I observed the problem in one of my own books, a basic Excel manual that I published earlier this year. The images, which were intended to have full-screen widths, were reduced to about 50% of the page width. This made details impossible to read. Of course, it's possible to "blow up" the image by tapping on them, but that ruins the reading flow and also takes time (there are about 100 screenshots in this guide).
I don't have Nook HD screenshots to share, but I'll try to illustrate the problem with some facts and a sample image from the book that was made unreadable. The Nook HD has 1440 x 900 pixel resolution with 243 pixels per inch. This means an image that's half the width of the screen (450px) will be 1.85 inches wide. Here's what a 1.85 inch wide image from my book looks like in a browser (96 ppi):
Do you see the problem?
The file format used by the Nook is an ebook publishing standard known as ePub. Apple's iOS devices use the same ePub files as the Nook. When I was working on Excel Basics In 30 Minutes, I tested the ePub file extensively in the e-reader that I own (an iPad2) as well as in the Nook simulator provided by Barnes & Noble's Pubit service. It looked great in the iPad. On the Nook HD simulator, the images were actually too large for the screen -- Pubit actually warns authors that images may appear strange. I assumed that they would be resized to fit the Book HD screen. Little did I know that they would be reduced to the point of being unreadable.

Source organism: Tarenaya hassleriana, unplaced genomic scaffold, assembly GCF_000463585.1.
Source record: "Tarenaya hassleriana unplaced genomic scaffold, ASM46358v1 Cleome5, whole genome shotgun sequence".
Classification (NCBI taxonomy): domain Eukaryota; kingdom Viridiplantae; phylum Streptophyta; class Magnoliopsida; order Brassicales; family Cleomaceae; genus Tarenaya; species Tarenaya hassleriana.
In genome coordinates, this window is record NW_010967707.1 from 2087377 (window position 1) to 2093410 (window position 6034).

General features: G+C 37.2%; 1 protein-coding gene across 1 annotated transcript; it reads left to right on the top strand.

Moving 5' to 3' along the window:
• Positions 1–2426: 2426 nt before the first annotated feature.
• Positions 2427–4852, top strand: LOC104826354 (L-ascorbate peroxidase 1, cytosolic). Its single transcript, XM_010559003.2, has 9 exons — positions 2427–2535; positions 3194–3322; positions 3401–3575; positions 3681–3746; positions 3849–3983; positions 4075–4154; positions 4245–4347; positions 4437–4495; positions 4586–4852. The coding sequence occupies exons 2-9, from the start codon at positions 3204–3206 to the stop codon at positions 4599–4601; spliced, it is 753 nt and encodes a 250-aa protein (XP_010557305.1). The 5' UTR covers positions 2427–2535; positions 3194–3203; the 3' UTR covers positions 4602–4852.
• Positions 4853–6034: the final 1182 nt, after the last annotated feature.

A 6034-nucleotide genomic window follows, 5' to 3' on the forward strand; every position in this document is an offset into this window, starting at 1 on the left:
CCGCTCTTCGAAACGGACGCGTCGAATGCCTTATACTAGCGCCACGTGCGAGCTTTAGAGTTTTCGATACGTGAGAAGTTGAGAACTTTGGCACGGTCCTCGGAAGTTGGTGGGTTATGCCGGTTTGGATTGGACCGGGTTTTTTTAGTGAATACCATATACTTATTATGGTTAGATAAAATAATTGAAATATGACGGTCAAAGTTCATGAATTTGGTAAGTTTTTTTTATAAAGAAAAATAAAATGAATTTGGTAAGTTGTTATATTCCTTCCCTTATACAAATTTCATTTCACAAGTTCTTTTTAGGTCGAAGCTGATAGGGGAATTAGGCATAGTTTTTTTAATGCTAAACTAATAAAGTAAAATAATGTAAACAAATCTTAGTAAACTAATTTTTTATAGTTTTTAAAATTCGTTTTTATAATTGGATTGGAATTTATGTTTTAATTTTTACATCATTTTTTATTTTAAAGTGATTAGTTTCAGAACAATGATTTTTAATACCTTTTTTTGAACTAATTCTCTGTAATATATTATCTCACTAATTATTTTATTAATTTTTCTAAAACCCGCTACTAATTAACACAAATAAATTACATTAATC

Any other authors experiencing this problem with their Nook titles?